One year after Canada’s first known COVID-19 death, the prime minister has promised to honour every Canadian who has died from the illness.
In a Twitter thread on March 8, Justin Trudeau acknowledged the one-year anniversary of the first Canadian known to have died from COVID-19, in addition to all of the “family members, friends, neighbours, and coworkers” who’ve been lost since.
“One year ago, we marked the first known death caused by COVID-19 in Canada - and three days later, the disease was declared a global pandemic,” he wrote.
“In the year since, far too many lives have been lost across the country - and even more have been changed forever.”
The PM went on to say that March 11 — the one-year anniversary of the World Health Organization declaring a global pandemic — would officially be a national day of observance in Canada.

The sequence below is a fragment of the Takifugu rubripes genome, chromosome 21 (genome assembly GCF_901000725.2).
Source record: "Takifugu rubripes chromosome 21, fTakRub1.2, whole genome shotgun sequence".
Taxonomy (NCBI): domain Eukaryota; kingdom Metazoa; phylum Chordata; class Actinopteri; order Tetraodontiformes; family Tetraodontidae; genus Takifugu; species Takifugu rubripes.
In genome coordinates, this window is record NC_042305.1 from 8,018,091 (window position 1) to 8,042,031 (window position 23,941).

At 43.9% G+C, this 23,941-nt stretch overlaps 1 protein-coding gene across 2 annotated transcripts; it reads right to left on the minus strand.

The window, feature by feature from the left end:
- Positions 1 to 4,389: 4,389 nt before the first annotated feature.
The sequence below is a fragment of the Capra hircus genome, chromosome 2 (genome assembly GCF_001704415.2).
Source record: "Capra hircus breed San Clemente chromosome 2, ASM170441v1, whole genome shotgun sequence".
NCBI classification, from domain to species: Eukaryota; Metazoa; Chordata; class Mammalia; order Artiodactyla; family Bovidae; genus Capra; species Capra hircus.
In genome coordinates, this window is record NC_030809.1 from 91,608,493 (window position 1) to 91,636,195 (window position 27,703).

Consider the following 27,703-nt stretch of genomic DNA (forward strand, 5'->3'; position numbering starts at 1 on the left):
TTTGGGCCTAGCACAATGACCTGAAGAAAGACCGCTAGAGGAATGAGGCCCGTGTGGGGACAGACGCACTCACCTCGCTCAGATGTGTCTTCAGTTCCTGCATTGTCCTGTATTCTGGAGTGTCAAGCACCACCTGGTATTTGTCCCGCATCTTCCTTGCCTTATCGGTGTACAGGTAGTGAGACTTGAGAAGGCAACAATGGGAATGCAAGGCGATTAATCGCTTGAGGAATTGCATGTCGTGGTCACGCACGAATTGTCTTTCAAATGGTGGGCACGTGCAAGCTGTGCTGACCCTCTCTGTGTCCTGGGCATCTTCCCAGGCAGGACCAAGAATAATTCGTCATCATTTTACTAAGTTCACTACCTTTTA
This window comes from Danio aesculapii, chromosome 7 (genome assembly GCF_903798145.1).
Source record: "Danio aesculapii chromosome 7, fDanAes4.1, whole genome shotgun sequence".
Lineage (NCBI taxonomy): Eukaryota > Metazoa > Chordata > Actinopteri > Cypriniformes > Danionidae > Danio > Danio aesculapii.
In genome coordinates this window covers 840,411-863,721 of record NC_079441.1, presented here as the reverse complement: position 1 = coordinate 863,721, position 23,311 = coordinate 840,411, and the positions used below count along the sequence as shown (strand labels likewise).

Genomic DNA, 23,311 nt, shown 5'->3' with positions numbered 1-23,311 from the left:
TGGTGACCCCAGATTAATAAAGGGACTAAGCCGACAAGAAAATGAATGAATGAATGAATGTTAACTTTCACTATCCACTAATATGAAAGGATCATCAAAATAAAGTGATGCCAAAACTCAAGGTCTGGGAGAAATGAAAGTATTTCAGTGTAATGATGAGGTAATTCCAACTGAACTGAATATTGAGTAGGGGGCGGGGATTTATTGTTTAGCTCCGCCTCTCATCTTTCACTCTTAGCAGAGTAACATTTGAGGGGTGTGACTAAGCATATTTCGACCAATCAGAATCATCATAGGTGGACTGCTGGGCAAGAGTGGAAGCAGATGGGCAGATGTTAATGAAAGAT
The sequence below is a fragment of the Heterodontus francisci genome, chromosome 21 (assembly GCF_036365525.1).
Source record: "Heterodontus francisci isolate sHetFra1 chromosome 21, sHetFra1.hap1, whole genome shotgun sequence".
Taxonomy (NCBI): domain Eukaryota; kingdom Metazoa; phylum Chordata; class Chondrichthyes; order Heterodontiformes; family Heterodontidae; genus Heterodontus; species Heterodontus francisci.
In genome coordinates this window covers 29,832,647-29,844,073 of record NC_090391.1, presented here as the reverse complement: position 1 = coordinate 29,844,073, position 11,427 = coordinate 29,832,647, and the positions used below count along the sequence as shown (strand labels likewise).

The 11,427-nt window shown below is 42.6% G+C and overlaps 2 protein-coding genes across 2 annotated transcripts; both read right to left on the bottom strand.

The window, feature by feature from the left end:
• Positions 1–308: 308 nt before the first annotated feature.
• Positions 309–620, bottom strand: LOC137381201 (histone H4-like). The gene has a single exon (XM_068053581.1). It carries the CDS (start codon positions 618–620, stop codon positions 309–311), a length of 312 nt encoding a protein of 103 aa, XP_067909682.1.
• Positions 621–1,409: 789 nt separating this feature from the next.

The day will be set aside to commemorate the "22,000 parents, siblings, friends, and loved ones" who have died due to COVID-19, explained Trudeau in a separate statement.
“On this day, I invite all Canadians to join together in honouring the memory of those we have lost, and the people they left behind,” Trudeau said.
He also urged Canadians to pay tribute to key workers and all of the people who “continue to work hard and make incredible sacrifices in our fight against the virus.”
He concluded the message by adding, “Together, we will beat COVID-19.”